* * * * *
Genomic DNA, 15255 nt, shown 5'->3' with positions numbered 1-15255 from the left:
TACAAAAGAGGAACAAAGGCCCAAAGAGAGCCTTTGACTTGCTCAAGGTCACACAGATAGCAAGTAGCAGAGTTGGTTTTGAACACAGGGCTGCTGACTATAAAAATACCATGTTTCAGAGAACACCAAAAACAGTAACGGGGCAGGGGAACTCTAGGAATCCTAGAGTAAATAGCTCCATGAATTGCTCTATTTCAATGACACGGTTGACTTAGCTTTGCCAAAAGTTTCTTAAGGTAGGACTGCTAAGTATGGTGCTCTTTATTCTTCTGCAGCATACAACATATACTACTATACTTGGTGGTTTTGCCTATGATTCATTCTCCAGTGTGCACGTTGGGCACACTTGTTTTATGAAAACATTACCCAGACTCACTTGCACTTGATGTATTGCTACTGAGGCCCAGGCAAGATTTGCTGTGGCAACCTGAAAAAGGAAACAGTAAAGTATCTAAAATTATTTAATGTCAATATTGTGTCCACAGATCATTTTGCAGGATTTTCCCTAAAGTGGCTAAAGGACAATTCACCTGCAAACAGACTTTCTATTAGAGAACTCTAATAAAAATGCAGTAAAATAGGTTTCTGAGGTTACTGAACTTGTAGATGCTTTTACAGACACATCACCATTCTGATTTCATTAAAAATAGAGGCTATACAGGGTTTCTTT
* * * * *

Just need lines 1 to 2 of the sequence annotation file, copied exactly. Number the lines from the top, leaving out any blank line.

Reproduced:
Genomic DNA, 15255 nt, shown 5'->3' with positions numbered 1-15255 from the left:
TACAAAAGAGGAACAAAGGCCCAAAGAGAGCCTTTGACTTGCTCAAGGTCACACAGATAGCAAGTAGCAGAGTTGGTTTTGAACACAGGGCTGCTGACTATAAAAATACCATGTTTCAGAGAACACCAAAAACAGTAACGGGGCAGGGGAACTCTAGGAATCCTAGAGTAAATAGCTCCATGAATTGCTCTATTTCAATGACACGGTTGACTTAGCTTTGCCAAAAGTTTCTTAAGGTAGGACTGCTAAGTATGGTGCTCTTTATTCTTCTGCAGCATACAACATATACTACTATACTTGGTGGTTTTGCCTATGATTCATTCTCCAGTGTGCACGTTGGGCACACTTGTTTTATGAAAACATTACCCAGACTCACTTGCACTTGATGTATTGCTACTGAGGCCCAGGCAAGATTTGCTGTGGCAACCTGAAAAAGGAAACAGTAAAGTATCTAAAATTATTTAATGTCAATATTGTGTCCACAGATCATTTTGCAGGATTTTCCCTAAAGTGGCTAAAGGACAATTCACCTGCAAACAGACTTTCTATTAGAGAACTCTAATAAAAATGCAGTAAAATAGGTTTCTGAGGTTACTGAACTTGTAGATGCTTTTACAGACACATCACCATTCTGATTTCATTAAAAATAGAGGCTATACAGGGTTTCTTT